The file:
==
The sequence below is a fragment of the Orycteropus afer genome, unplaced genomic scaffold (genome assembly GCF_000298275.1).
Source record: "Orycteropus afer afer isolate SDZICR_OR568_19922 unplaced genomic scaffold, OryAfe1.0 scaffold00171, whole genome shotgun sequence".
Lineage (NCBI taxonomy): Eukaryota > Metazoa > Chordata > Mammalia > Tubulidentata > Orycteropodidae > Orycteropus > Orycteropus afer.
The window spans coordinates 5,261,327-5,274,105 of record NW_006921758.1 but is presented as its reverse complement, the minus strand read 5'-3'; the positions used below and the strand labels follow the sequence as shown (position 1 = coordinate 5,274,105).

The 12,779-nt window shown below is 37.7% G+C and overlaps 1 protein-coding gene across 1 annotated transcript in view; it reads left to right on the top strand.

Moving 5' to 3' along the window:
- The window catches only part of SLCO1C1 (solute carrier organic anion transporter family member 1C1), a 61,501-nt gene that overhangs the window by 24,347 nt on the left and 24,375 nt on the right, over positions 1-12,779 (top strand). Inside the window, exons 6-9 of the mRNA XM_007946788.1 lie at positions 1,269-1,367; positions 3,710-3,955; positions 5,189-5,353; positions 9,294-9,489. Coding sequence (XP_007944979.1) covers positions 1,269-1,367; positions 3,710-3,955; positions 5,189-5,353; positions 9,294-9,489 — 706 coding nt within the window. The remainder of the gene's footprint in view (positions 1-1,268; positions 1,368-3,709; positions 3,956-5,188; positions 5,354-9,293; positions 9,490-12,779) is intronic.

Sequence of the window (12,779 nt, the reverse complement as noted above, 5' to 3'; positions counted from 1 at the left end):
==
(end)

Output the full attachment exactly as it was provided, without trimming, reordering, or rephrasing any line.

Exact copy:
The sequence below is a fragment of the Orycteropus afer genome, unplaced genomic scaffold (genome assembly GCF_000298275.1).
Source record: "Orycteropus afer afer isolate SDZICR_OR568_19922 unplaced genomic scaffold, OryAfe1.0 scaffold00171, whole genome shotgun sequence".
Lineage (NCBI taxonomy): Eukaryota > Metazoa > Chordata > Mammalia > Tubulidentata > Orycteropodidae > Orycteropus > Orycteropus afer.
The window spans coordinates 5,261,327-5,274,105 of record NW_006921758.1 but is presented as its reverse complement, the minus strand read 5'-3'; the positions used below and the strand labels follow the sequence as shown (position 1 = coordinate 5,274,105).

The 12,779-nt window shown below is 37.7% G+C and overlaps 1 protein-coding gene across 1 annotated transcript in view; it reads left to right on the top strand.

Moving 5' to 3' along the window:
- The window catches only part of SLCO1C1 (solute carrier organic anion transporter family member 1C1), a 61,501-nt gene that overhangs the window by 24,347 nt on the left and 24,375 nt on the right, over positions 1-12,779 (top strand). Inside the window, exons 6-9 of the mRNA XM_007946788.1 lie at positions 1,269-1,367; positions 3,710-3,955; positions 5,189-5,353; positions 9,294-9,489. Coding sequence (XP_007944979.1) covers positions 1,269-1,367; positions 3,710-3,955; positions 5,189-5,353; positions 9,294-9,489 — 706 coding nt within the window. The remainder of the gene's footprint in view (positions 1-1,268; positions 1,368-3,709; positions 3,956-5,188; positions 5,354-9,293; positions 9,490-12,779) is intronic.

Sequence of the window (12,779 nt, the reverse complement as noted above, 5' to 3'; positions counted from 1 at the left end):